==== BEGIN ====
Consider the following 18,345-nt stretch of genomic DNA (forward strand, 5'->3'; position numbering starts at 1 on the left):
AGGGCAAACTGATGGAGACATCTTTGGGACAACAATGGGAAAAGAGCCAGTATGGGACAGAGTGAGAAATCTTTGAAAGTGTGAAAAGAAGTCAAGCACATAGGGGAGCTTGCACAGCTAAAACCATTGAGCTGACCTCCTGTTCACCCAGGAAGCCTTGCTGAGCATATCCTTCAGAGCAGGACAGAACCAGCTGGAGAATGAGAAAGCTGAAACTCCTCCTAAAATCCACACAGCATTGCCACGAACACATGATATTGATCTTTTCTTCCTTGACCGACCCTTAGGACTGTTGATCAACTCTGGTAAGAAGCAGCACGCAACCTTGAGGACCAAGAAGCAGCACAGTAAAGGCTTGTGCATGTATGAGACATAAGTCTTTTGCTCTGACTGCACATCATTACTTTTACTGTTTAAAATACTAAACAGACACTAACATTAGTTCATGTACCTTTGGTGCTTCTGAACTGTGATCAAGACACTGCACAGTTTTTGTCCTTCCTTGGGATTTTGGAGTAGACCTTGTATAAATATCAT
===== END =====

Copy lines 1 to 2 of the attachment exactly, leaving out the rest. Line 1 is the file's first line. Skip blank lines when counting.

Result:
Consider the following 18,345-nt stretch of genomic DNA (forward strand, 5'->3'; position numbering starts at 1 on the left):
AGGGCAAACTGATGGAGACATCTTTGGGACAACAATGGGAAAAGAGCCAGTATGGGACAGAGTGAGAAATCTTTGAAAGTGTGAAAAGAAGTCAAGCACATAGGGGAGCTTGCACAGCTAAAACCATTGAGCTGACCTCCTGTTCACCCAGGAAGCCTTGCTGAGCATATCCTTCAGAGCAGGACAGAACCAGCTGGAGAATGAGAAAGCTGAAACTCCTCCTAAAATCCACACAGCATTGCCACGAACACATGATATTGATCTTTTCTTCCTTGACCGACCCTTAGGACTGTTGATCAACTCTGGTAAGAAGCAGCACGCAACCTTGAGGACCAAGAAGCAGCACAGTAAAGGCTTGTGCATGTATGAGACATAAGTCTTTTGCTCTGACTGCACATCATTACTTTTACTGTTTAAAATACTAAACAGACACTAACATTAGTTCATGTACCTTTGGTGCTTCTGAACTGTGATCAAGACACTGCACAGTTTTTGTCCTTCCTTGGGATTTTGGAGTAGACCTTGTATAAATATCAT